Zombie Flesh Eaters, 1979.
Directed by Lucio Fulci.
Starring Tisa Farrow, Ian McCulloch, Richard Johnson and Al Cliver.
When a supposedly abandoned yacht sails into New York Harbour, a journalist and scientists Daughter investigate only to find themselves in a zombie nightmare!
Zombie. Zombi 2. Island of the Living Dead. Zombie Flesh Eaters. Though it is known by many different names there is no doubting that this is one of the most well-known films in the zombie genre (and the film that put Fulci on the map as a ‘Godfather of Gore’). My first exposure to it was roughly 8 years ago, as I scoured the shelves of a local Blockbuster for a horror film. The tag line – “We are going to eat you!” – sounded so bad that I just had to try it. As someone who loved the Romero films, I thought it was a decent, if rather throwaway piece of shock entertainment.
So with the impending Blu-ray release I thought I’d give it a second try and see if it’s worthy of restoration.
Straight away it is clear that the film has had a lot of care and attention lavished upon it. The first time I watched this film the visuals were muddy and the sound dull. This is no longer the case, with a pin sharp picture (The restoration was created using the original negative) and restored English audio (there is also the original and Italian to choose from). I’ll touch upon the extras later, but so far so good. I own several much better known films that have been transferred to Blu-ray and none of them have been treated this well.
How does the film itself stack up though? Well, like most horror/zombie films you’ll be disappointed if you sit down expecting the highest levels of writing and acting. Though to be fair, I’ve seen far worse, with the cast on a par with anything in a Romero film. The principal actors all give it their best and make the best of what they are given. Though there is some rather suspect dubbing!
The real star of this film however is the zombies, and the grotesque attacks that follow. The film was caught up in the ‘video nasties’ wave of the early eighties, and after initially being banned in the UK, the BBFC cut out a lot of the more extreme gore to get it released years later. I consider myself pretty well versed with gore in films, but I have to admit I averted my gaze a couple of times which just goes to show how you’ll never beat physical effects, and how good a job Gino De Rossi did over 30 years ago. One of the most famous scenes, including a woman and a splinter of wood, is very well done. The Conquistadors that later arrive are awesomely horrible, and I can’t say I ever thought I’d see a zombie attack a shark! The budget may not have been high but the ideas are both entertaining and horrible. Exactly what you want.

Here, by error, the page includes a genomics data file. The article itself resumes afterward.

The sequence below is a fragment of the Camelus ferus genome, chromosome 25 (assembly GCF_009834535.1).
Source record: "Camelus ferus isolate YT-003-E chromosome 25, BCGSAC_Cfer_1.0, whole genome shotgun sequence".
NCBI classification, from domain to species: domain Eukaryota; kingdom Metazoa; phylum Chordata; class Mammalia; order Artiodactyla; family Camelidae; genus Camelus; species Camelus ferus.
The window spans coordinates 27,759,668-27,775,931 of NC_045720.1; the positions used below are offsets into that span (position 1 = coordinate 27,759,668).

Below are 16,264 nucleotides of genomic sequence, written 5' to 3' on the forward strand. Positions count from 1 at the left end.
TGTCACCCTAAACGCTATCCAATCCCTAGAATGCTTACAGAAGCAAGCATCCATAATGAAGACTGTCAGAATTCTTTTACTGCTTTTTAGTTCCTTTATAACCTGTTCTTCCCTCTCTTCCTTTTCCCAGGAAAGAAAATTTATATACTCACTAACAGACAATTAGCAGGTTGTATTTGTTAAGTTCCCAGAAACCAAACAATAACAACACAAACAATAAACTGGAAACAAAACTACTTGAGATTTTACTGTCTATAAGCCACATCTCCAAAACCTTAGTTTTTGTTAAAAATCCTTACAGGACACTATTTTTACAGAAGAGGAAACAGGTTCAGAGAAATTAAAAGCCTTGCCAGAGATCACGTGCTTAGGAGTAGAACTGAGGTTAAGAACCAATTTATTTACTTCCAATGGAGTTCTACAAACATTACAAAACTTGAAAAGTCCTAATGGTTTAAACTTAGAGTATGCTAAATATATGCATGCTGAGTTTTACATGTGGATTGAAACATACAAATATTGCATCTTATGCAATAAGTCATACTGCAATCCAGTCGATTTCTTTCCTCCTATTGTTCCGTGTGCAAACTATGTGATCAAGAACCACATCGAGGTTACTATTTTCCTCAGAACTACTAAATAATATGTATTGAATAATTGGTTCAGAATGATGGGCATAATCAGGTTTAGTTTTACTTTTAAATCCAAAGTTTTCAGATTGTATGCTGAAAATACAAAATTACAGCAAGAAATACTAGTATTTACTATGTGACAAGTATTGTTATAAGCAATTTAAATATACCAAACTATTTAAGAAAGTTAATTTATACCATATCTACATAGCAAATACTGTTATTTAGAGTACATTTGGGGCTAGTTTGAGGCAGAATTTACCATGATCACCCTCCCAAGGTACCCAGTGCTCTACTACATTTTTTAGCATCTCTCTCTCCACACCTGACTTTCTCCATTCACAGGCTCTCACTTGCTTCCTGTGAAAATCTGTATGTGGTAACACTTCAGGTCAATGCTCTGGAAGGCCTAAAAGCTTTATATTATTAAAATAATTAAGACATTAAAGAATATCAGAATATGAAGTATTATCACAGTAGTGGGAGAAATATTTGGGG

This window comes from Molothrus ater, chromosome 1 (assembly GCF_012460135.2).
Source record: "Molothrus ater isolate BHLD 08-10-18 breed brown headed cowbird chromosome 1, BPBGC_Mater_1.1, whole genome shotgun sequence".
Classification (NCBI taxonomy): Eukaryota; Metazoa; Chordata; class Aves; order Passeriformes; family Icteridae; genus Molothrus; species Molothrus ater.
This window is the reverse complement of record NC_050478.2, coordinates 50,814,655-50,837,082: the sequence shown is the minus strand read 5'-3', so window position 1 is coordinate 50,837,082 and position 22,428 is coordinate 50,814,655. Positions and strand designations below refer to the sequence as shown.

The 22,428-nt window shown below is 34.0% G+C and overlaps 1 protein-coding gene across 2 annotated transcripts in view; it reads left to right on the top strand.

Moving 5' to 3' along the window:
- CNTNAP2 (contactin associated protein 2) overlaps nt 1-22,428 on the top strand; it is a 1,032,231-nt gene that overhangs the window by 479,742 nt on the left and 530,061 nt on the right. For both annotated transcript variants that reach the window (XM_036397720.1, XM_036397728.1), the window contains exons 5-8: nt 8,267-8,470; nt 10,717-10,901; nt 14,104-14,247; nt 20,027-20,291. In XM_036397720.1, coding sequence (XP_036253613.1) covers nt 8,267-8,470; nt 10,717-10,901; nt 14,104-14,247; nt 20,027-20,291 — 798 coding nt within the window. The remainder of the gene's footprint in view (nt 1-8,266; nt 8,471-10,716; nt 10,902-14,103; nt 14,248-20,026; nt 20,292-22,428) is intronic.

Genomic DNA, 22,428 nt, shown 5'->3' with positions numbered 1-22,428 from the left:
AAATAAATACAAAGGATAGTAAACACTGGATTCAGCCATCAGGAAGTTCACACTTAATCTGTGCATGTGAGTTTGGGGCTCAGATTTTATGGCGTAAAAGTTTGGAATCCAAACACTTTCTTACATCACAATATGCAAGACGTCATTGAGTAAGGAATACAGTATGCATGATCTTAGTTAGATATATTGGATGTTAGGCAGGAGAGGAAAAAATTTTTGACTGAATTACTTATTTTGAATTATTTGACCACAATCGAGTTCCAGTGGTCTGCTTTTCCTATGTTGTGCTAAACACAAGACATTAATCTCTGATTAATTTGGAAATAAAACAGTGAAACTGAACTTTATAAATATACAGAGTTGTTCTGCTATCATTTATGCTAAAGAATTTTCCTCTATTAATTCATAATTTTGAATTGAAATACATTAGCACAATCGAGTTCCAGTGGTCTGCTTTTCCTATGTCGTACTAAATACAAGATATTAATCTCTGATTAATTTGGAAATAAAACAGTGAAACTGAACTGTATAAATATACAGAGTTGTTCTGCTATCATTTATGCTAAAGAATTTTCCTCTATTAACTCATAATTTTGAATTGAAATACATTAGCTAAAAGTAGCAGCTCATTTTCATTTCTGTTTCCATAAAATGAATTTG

These films are generally derided for their supposed poor quality. But I was very impressed by some of the filming, especially the use of New York Harbour at the beginning. There are some lovely shots and great framing. The music also deserves mention, with a simple but haunting soundtrack, that sets the scene wonderfully. After a decent start the film does take a while to get going again, but it once it does it doesn’t let up, and ends in suitably downbeat fashion.
Moving onto the extras, there is a good set of documentaries and interviews along with the usual trailers and sound options. For me the standout is “Aliens, Cannibals and Zombies”, which is an interview with lead actor Ian McCulloch. 45 minutes listening to him talk about his history, how he got into these sorts of films and his experiences during and after is very interesting. His candour is striking, with his comments on the films and crew enlightening and refreshing. He is clearly grateful, though doesn’t shy away from giving his opinion. He is also full of anecdotes, such as how he struggled to take Fulci seriously due to him resembling Benny Hill. Other pieces worth watching are an interview with make-up and special effects maestro Gino De Rossi and an overview of the zombie genre – The Rise and Fall of the Italian Zombie Film.
If you have any interest at all in zombie films, or horror films in general, you really should make an effort to watch Zombie Flesh Eaters. From a technical standpoint it is above many other films of the time, and I must admit I think it has a certain charm. Though it is hardly comparable to the best drama or action films, that would be missing the point, and if you were just look at the numerical rating you might think I didn’t like it. The transfer to Blu-ray is great, and the extras informative, with cast and crew who clearly have a deep affection for it 33 years later. Whilst Romero’s Dead films are rightly held in high regard, there are many others that still warrant attention. Zombie Flesh Eaters is one such film, and deserves to rise from the grave.
Flickering Myth Rating: Film ★ ★ / Movie ★ ★ ★